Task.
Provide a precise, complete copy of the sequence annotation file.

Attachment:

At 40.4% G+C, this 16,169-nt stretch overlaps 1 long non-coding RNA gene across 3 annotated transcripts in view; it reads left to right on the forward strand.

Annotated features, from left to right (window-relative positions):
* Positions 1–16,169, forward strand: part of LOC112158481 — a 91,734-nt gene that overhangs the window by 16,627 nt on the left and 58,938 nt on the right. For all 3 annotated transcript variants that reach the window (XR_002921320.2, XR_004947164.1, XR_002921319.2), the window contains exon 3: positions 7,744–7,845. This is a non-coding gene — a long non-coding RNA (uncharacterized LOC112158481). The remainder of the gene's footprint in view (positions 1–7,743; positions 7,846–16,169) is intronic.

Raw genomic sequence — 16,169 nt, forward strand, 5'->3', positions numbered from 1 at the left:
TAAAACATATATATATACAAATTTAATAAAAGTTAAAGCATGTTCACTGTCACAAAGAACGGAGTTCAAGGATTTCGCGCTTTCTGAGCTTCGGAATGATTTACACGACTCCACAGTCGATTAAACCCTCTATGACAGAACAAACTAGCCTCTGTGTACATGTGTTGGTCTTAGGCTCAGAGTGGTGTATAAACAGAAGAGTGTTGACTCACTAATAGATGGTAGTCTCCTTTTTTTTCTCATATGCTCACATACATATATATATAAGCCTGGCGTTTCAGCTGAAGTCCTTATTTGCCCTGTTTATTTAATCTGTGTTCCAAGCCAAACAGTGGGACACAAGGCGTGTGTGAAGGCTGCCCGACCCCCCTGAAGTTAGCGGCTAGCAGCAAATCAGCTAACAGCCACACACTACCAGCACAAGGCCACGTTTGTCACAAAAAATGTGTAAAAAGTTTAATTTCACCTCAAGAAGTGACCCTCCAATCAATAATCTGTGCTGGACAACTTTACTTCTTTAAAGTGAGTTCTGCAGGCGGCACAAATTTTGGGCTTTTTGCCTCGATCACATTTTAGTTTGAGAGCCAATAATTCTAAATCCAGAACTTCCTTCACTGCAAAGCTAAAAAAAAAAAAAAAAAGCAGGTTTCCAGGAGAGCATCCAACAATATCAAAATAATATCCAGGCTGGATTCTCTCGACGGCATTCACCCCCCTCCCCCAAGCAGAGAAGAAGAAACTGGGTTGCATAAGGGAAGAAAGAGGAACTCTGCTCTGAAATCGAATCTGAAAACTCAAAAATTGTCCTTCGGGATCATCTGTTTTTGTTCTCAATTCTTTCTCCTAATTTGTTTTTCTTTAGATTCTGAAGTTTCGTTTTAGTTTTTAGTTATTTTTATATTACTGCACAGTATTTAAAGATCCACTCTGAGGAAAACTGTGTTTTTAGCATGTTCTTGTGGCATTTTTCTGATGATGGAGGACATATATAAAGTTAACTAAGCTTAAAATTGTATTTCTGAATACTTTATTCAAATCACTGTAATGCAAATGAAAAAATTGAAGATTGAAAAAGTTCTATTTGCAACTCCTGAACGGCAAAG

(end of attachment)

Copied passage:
At 40.4% G+C, this 16,169-nt stretch overlaps 1 long non-coding RNA gene across 3 annotated transcripts in view; it reads left to right on the forward strand.

Annotated features, from left to right (window-relative positions):
* Positions 1–16,169, forward strand: part of LOC112158481 — a 91,734-nt gene that overhangs the window by 16,627 nt on the left and 58,938 nt on the right. For all 3 annotated transcript variants that reach the window (XR_002921320.2, XR_004947164.1, XR_002921319.2), the window contains exon 3: positions 7,744–7,845. This is a non-coding gene — a long non-coding RNA (uncharacterized LOC112158481). The remainder of the gene's footprint in view (positions 1–7,743; positions 7,846–16,169) is intronic.

Raw genomic sequence — 16,169 nt, forward strand, 5'->3', positions numbered from 1 at the left:
TAAAACATATATATATACAAATTTAATAAAAGTTAAAGCATGTTCACTGTCACAAAGAACGGAGTTCAAGGATTTCGCGCTTTCTGAGCTTCGGAATGATTTACACGACTCCACAGTCGATTAAACCCTCTATGACAGAACAAACTAGCCTCTGTGTACATGTGTTGGTCTTAGGCTCAGAGTGGTGTATAAACAGAAGAGTGTTGACTCACTAATAGATGGTAGTCTCCTTTTTTTTCTCATATGCTCACATACATATATATATAAGCCTGGCGTTTCAGCTGAAGTCCTTATTTGCCCTGTTTATTTAATCTGTGTTCCAAGCCAAACAGTGGGACACAAGGCGTGTGTGAAGGCTGCCCGACCCCCCTGAAGTTAGCGGCTAGCAGCAAATCAGCTAACAGCCACACACTACCAGCACAAGGCCACGTTTGTCACAAAAAATGTGTAAAAAGTTTAATTTCACCTCAAGAAGTGACCCTCCAATCAATAATCTGTGCTGGACAACTTTACTTCTTTAAAGTGAGTTCTGCAGGCGGCACAAATTTTGGGCTTTTTGCCTCGATCACATTTTAGTTTGAGAGCCAATAATTCTAAATCCAGAACTTCCTTCACTGCAAAGCTAAAAAAAAAAAAAAAAAGCAGGTTTCCAGGAGAGCATCCAACAATATCAAAATAATATCCAGGCTGGATTCTCTCGACGGCATTCACCCCCCTCCCCCAAGCAGAGAAGAAGAAACTGGGTTGCATAAGGGAAGAAAGAGGAACTCTGCTCTGAAATCGAATCTGAAAACTCAAAAATTGTCCTTCGGGATCATCTGTTTTTGTTCTCAATTCTTTCTCCTAATTTGTTTTTCTTTAGATTCTGAAGTTTCGTTTTAGTTTTTAGTTATTTTTATATTACTGCACAGTATTTAAAGATCCACTCTGAGGAAAACTGTGTTTTTAGCATGTTCTTGTGGCATTTTTCTGATGATGGAGGACATATATAAAGTTAACTAAGCTTAAAATTGTATTTCTGAATACTTTATTCAAATCACTGTAATGCAAATGAAAAAATTGAAGATTGAAAAAGTTCTATTTGCAACTCCTGAACGGCAAAG